Where are your reasons for doing so? Does the role of socialism play a role where women are supposed to be equal?
Although the socialist society de jure gave equal rights to women, it was still a patriarchal society dominated by men. This does not mean that women have not acquired new rights under communism – and that should be made clear. It is easiest to trace progress if we compare the Bulgarian society before 1944 with that after 1944 and after 1989. The rural society is urbanized in an urban culture, but also among the rural population, women are always more rights, more visible, present in the labor market – something that does not happen in the west. During World War II, there was an extreme influx and entry of women into the labor sphere because men were on the front, but after men returned, there was a retreat, a depression of women. That is why the United States talks about feminine mystique , women’s mysticism and the inability to understand the problems of middle-class women who have returned to their families who have an education but can not be professionally employed. This creates conflicts, problems and mental discomfort in these women.
There is no such problem in socialist Eastern Europe.
Here, women have the opportunity to realize themselves in the professional sphere, and in the Cold War, talks about the double and triple burden, double and triple burden on women, because they are also mothers, housewives, wives, while they work for 8 hours of paid labor and then are often engaged in the public sphere.
Recent studies since 1989 are mostly based on oral interviews and pay attention to things that remain aside from official historical science: personal experiences, personal sensation, own experience. With colleagues, we published such an oral-history book, Their Own Voices – oral interviews with women, with about 30 interviews with various women of the generation living in communism. The whole language these women use is very emancipated. While after 1989 we seem to see a backward shift in this respect.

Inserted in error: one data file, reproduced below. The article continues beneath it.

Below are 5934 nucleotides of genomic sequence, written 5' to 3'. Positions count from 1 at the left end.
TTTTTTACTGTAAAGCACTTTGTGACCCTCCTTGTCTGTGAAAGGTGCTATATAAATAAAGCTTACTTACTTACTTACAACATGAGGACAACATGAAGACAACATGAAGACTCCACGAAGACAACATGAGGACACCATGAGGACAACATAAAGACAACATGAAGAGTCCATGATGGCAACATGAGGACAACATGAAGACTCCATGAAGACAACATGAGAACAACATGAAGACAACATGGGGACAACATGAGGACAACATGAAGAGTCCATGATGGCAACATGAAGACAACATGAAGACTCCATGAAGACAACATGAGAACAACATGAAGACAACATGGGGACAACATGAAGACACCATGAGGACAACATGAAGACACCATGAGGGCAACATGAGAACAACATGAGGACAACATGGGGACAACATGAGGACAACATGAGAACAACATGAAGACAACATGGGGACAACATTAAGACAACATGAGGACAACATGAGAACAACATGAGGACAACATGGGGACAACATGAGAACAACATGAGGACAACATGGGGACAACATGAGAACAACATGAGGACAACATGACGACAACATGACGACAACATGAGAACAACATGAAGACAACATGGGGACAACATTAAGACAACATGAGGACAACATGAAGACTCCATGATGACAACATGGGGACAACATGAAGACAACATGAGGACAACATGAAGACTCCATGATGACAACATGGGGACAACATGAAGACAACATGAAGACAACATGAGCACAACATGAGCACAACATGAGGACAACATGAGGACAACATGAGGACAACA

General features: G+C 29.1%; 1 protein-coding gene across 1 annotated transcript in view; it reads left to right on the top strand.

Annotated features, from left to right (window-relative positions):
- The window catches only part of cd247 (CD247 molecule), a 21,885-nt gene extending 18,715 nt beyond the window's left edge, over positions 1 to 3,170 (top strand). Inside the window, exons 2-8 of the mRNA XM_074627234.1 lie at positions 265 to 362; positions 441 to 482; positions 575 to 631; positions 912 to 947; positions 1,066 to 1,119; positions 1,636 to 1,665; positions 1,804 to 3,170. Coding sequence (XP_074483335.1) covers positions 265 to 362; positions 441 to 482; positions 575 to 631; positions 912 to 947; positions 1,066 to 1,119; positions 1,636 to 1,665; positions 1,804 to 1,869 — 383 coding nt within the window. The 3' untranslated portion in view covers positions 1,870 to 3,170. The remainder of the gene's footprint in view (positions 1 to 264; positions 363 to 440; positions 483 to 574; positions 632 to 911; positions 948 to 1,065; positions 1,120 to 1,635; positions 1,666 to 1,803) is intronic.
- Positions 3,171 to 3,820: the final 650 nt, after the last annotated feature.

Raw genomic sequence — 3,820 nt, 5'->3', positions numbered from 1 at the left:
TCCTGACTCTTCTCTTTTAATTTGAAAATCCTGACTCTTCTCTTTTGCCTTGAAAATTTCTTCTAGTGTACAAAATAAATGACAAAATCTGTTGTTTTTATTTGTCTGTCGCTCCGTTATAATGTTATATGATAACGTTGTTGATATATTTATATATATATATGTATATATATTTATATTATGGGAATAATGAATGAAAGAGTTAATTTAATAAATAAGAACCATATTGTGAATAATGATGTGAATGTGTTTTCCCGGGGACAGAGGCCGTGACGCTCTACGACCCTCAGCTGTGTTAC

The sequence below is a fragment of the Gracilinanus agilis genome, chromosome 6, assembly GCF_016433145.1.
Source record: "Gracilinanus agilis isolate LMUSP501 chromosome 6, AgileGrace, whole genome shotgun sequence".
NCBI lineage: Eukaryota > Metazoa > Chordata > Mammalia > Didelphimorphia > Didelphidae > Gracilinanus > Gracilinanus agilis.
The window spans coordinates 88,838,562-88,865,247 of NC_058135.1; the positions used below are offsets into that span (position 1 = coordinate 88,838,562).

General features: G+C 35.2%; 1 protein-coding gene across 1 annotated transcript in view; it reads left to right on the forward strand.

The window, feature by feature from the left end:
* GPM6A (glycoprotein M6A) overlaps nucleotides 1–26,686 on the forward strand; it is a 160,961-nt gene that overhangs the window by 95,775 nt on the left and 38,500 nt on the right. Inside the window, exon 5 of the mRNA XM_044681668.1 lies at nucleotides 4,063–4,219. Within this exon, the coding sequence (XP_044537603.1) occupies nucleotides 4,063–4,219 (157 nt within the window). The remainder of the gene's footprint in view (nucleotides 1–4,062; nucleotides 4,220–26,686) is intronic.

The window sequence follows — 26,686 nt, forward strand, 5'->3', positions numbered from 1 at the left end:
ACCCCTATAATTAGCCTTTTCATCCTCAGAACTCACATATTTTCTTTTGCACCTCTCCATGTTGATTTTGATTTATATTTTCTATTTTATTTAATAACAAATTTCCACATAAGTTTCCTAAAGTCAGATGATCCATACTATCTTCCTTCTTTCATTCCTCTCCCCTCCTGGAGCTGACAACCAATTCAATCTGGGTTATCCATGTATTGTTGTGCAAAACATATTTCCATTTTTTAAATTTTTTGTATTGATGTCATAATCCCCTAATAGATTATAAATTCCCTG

It is noteworthy that while speaking of gender equality, the word feminism seems to be lacking. Is she out of the active vocabulary of people, afraid of her?
Exactly. And that is part of the above debate. In principle, the ideological struggles between the feminist “bourgeois” emancipatory movement and the socialist women’s emancipatory movement have been visible since the beginning of the 20th century. The second international specially states that no politically conscious woman, socialist, should be united with “bourgeois” feminists because they are selfish and think only of their interests.
Despite these postulates, however, we find a totally different picture. We published a biographical dictionary of female movements and feminisms in Central, Eastern and Southeast Europe. It is clear from this that socialist women have also participated in the so- “Bourgeois” women’s organizations, i. women in their own lives before World War II have combined their emancipatory ideas with socialist ideas and were at the same time part of the “bourgeois” women’s movement. After 1944, however, this irreconcilability, which the Second International is relying on in the relationship between feminism and socialism, became a state policy in all eastern European countries. Feminism is wiped out, you are absolutely right because the Communists propagate the idea that women have equal rights under the Constitution, according to the laws, ergo they are equal. It is clear that de jure and de facto things are not identical.